The REAL side of Africa

This month I talk to Ash Stevens who told me about how to media portray Africa all wrong, how it is an amazing country full of love and values and how she wants to help spread that word. When she said: 

'l learned how vital it is to keep an open mind, be respectful, and, above all, to go after happiness in all you do. I had to make a lot of mistakes to understand the culture, but the lessons I've received from Africa have transformed my life for the better. It has been a little intense at times, but everything I've experienced has given me great fulfillment, clarity, purpose, and peace' I knew I wanted to hear more. Here is her story:

Three years ago I met an amazing African man who I now call my husband. Our union has been one heck of an experience that has taught me all sorts of things about life. I craved a multicultural perspective and another take on things, and while I got that, I also came to see the world very differently. Especially Africa.

I’ve always been aware of the media’s sensationalized and incomplete portrayal of matters throughout the globe, but I had no idea just how differently Africa would really be. Now that I’ve had time to embrace and understand the country and the culture, I’ve developed a whole new take on Africa. If you only know this amazing continent from the news and hunger organizations, then there’s a few misconceptions that need to be addressed…

'There’s More Naked, Starving Children Than There Is Food'...?

I don’t know that I’ve seen the media mention Africa without showcasing a variety of grubby, stick-thin children and bony adults. While malnourishment plagues Sub-Saharan Africa, the skinny and starving don’t represent the vast and diverse continent of Africa.

News stories and children organizations have led us to believe that Africa is a desert with nothing to eat, but that’s simply not true. As mentioned above, the wealth and resources of Africa vary by country (not to mention politics). You can find all sorts of stats on countries that aren’t doing so hot, but countries like Congo and Gabon are covered with forest and have neighborhoods littered with trees dropping bananas, mangoes, cassava, and cacao. If a walk around the block doesn’t get you the snack you were looking for, then a visit to the local market will have you walking home with an armful of cheap, fresh produce and meat. It’s not the Africa we see on TV, but it most definitely exists.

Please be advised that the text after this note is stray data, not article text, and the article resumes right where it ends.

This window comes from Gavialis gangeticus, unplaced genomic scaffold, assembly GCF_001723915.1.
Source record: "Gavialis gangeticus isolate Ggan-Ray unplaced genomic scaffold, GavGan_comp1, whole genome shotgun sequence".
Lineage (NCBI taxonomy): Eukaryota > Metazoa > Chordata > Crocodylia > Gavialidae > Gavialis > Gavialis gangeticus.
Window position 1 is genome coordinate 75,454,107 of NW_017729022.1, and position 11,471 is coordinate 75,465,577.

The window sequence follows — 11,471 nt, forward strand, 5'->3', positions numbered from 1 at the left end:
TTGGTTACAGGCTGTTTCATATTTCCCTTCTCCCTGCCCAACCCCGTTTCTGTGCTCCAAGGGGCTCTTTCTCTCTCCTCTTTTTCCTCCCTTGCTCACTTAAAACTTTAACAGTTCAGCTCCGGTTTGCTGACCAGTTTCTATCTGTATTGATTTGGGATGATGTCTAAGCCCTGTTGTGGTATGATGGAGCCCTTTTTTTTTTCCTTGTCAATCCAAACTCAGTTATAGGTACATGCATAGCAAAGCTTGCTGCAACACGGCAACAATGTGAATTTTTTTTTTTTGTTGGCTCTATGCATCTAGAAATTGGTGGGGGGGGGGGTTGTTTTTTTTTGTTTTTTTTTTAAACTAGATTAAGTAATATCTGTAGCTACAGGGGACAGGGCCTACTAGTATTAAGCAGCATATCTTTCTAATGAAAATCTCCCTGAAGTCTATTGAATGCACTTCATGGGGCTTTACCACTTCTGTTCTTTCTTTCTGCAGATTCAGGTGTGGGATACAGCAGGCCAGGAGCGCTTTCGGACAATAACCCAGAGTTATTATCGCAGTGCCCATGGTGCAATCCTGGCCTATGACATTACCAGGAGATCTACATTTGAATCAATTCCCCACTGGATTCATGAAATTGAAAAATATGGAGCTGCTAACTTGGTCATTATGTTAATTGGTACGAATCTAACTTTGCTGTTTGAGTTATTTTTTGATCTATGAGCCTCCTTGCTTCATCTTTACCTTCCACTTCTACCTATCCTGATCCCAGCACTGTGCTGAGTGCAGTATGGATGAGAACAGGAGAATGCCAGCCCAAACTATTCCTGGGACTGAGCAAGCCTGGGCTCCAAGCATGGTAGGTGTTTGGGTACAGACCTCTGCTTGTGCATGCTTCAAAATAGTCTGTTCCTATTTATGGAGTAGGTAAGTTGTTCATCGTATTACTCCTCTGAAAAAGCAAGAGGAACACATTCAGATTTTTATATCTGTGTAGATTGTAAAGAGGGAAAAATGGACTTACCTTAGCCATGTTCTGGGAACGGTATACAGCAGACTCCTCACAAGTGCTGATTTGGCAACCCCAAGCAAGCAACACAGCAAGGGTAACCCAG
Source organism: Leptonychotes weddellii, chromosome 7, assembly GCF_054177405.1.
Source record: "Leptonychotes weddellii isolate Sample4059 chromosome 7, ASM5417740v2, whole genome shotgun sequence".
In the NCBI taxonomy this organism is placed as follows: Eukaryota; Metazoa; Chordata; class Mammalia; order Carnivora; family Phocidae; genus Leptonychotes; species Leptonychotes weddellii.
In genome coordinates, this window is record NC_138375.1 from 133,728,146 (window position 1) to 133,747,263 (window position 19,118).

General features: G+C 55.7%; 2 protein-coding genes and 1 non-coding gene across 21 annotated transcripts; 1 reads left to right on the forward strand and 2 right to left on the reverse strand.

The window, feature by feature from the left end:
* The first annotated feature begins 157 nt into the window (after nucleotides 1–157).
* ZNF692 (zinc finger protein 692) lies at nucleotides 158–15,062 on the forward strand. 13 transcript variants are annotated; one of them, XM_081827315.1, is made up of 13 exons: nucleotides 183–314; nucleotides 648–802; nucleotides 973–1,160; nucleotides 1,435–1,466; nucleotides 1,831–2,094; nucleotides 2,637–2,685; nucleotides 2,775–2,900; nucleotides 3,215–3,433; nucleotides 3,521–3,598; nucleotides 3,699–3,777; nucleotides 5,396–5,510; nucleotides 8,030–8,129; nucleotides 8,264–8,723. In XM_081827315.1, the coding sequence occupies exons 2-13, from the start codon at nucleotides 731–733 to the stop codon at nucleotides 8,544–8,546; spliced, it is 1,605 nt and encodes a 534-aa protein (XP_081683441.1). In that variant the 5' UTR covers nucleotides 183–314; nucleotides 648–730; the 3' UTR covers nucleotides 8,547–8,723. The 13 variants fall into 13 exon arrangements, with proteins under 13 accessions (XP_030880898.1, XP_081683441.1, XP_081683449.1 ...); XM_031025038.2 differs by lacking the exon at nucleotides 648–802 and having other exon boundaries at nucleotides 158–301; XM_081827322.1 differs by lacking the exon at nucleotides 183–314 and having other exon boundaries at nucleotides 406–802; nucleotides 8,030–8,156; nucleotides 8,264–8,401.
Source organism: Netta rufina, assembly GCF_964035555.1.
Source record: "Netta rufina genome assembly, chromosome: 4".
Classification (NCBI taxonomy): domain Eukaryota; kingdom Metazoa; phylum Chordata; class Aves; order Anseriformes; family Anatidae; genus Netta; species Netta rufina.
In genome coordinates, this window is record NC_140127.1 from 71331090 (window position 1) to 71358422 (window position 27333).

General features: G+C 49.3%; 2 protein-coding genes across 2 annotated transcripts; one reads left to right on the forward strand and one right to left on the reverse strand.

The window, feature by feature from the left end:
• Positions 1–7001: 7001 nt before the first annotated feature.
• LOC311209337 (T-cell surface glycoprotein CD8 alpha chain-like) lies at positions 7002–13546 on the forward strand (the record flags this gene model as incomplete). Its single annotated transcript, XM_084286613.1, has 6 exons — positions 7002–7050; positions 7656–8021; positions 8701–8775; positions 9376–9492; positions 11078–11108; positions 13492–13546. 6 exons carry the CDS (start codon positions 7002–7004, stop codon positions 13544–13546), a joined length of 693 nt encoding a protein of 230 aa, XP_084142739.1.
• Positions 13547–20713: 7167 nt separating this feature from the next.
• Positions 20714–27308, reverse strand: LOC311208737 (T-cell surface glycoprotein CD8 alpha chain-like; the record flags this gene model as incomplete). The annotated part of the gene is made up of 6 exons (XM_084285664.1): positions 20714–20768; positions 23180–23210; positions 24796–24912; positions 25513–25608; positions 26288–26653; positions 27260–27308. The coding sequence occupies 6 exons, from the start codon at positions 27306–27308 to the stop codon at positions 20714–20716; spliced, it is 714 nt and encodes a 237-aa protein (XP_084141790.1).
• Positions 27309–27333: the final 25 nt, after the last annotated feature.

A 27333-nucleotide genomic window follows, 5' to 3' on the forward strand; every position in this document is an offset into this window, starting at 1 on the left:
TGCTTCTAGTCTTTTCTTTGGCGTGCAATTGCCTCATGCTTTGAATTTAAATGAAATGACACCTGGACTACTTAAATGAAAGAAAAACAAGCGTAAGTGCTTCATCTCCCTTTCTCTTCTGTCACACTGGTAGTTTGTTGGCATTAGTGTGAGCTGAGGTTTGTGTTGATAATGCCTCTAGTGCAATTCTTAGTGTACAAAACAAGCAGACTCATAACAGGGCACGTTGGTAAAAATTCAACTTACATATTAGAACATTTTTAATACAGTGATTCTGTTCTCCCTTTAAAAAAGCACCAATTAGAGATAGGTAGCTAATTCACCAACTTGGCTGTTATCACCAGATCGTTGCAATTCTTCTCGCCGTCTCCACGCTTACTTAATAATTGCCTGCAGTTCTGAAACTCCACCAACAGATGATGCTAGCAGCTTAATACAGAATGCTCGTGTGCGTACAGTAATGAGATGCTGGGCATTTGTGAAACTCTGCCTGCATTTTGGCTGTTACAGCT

'Poverty Is Everywhere'

We hear things about people living on a dollar a day and having to walk a mile to get to a watering hole, but that ain’t what you’re going to find throughout Africa. We’re shown an Africa that’s full of villages hours away from any city hospital, but the continent is full of neighborhoods packed with houses (not huts). There’s all sorts of towns and cities throughout Africa, and they offer many of the commodities of “first world” countries.

There are areas that are little more than desert, but other parts of Africa are covered with forest, grasslands, and even tropical rainforest. All that diversity in climate comes with an array of natural resources like fruit, grains, minerals, and oil. Resources that serve the people, and some others than can be exported for the country’s benefit. Some countries do this better than others, but you’ll meet plenty of middle class people in African cities.

'It’s Dangerous!'

You don’t have to go far to find pirates, raids, and gun-clad children, right? Add that to a near 100% guarantee of catching some waterborne disease, and Africa hardly makes a second-best to Syria. This seriously couldn’t be further from the truth though. Countries like Somalia and Mali certainly won’t make your Top 20 List of places to visit, but visit any other country and you’ll find that hungry thieving monkeys are the biggest threat.

Americans actually have it pretty dang good in Africa. The people care deeply about respect and community, so there’s a plethora of smiling faces willing to help you out. Yeah, market vendors are going to hit you for more money than locals, but they’ll just as easily give you directions or ask how you and your family are doing. Do your research before you go, but don’t bother with packing that case of mace.